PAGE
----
DAY 4 TO HEALTHIER BREASTS
Day 4 is the day to eliminate alcohol, or reduce the amount that you drink on a weekly basis.
If you have 1 drink per day every day of the week, you increase your risk of breast cancer by about 7% . Two drinks per day every day of the week increases your risk by about 13% . Even 3 to 6 drinks per week increased risk to 8% . Experts believe that alcohol consumption increases the amount of estrogen in your body . One study concluded that alcohol accounts for 11% of breast cancer cases in England . Similarly, the American Institute for Cancer Research (AICR) believes 11% of US breast cancer cases are related to alcohol intake . Cancers of the mouth, throat, esophagus, and livers were also increased. Drinking combined with smoking is even more deadly. A study in the Journal of Clinical Oncology found that survivors who have one or more drinks per day have a 90% increased risk of recurrence .
Women who had 2 drinks or less per week did not show an increase in breast cancer risk. The evidence shows that total alcohol consumed is the most important factor, not the type of alcohol consumed.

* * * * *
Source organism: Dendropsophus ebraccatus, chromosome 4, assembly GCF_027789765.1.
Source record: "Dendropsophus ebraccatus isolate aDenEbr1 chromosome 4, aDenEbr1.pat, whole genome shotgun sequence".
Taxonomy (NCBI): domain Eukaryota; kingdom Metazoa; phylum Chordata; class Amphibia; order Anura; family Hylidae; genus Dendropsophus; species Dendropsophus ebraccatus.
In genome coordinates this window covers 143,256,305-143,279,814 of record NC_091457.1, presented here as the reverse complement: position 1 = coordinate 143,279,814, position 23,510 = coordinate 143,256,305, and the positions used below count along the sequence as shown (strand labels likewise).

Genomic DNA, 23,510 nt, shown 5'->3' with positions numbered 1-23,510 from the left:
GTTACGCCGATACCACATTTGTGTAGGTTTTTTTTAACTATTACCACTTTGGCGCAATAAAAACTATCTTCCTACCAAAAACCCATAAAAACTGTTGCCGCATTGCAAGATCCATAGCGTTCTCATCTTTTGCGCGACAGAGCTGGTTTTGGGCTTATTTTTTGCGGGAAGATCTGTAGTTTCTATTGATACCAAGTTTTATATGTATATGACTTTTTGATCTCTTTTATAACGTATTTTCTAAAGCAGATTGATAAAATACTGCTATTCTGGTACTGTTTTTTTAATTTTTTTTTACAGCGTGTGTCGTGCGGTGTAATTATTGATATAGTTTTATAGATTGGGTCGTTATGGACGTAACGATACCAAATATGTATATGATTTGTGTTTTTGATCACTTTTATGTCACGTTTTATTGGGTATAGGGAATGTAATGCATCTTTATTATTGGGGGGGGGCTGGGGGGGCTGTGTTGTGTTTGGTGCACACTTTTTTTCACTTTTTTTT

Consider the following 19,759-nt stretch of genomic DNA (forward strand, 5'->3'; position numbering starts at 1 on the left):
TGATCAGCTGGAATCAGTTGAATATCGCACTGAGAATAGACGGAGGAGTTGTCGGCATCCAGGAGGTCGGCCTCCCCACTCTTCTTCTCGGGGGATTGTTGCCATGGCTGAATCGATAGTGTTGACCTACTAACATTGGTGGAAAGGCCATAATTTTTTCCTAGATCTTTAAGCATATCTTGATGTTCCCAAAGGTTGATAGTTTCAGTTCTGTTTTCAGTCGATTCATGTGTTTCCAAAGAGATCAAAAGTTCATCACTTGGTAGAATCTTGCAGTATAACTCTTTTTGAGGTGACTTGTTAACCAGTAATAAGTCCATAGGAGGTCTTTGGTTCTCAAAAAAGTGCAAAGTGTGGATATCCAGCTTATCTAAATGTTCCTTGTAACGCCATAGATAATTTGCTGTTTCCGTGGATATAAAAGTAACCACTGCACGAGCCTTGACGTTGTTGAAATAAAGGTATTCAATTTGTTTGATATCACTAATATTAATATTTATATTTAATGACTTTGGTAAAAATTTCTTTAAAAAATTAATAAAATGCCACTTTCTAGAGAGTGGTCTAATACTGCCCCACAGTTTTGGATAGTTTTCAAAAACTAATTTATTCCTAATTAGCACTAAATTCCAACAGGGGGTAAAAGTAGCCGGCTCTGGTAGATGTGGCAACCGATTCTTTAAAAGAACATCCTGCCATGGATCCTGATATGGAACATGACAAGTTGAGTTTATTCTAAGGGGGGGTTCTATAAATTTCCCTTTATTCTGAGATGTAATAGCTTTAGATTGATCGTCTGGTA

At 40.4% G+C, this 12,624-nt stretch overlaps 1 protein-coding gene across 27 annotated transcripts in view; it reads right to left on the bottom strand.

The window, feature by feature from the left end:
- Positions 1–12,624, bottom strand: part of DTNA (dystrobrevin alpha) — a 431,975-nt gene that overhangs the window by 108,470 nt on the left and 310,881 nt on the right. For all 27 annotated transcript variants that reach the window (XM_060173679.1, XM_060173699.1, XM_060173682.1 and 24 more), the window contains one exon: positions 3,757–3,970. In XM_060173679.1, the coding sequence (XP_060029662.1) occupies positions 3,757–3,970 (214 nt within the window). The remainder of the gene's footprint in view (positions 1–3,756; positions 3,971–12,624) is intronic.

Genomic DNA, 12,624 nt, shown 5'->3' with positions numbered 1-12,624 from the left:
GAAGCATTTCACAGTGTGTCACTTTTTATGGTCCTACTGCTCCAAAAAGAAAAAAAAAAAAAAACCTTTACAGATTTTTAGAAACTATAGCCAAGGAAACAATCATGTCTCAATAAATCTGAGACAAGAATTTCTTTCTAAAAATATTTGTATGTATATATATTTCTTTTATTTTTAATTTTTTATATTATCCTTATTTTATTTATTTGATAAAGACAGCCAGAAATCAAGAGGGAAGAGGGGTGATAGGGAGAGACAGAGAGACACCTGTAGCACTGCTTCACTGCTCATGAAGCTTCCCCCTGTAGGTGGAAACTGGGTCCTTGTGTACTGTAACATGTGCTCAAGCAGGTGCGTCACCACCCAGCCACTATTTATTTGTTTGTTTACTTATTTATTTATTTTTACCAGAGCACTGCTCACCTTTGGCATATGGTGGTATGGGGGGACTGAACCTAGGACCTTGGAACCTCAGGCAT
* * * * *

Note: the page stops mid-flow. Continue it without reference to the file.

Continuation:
Tomorrow… Day 5…
1. Collaborative Group of Hormonal Factors in Breast Cancer. Alcohol, tobacco and breast cancer – collaborative re-analysis of individual data from 53 epidemiological studies, including 58,515 women with breast cancer and 95,067 women without the disease. British Journal of Cancer 2002; 87:1234-1245.
2. Allen NE, Beral V, Casabonne D, Kan SW, Reeves GK, Brown A, Green J, on behalf of the Million Women Study Collaborators. Moderate alcohol intake and cancer incidence in women. Journal of the National Cancer Institute 2009; 101:296-305.
3. Reichman ME, Judd JT, Longcope C, Schatzkin A, Clevidence BA, Nair PP, Campbell WS, Taylor PR. Effects of alcohol consumption on plasma and urinary hormone concentrations in premenopausal women. Journal of the National Cancer Institute 1993; 85:722-727.
4. World Cancer Research Fund / American Institute for Cancer Research. Food, Nutrition, Physical Activity, and the Prevention of Cancer: a Global Perspective. Washington DC: AICR, 2007
5. Li CI, Daling JR, Porter PL, Tang MT, Malone KE. Relationship between potentially modifiable lifestyle factors and risk of second primary contralateral breast cancer among women diagnosed with estrogen receptor-positive invasive breast cancer. Journal of Clinical Oncology 2009; 27:5312-5318.
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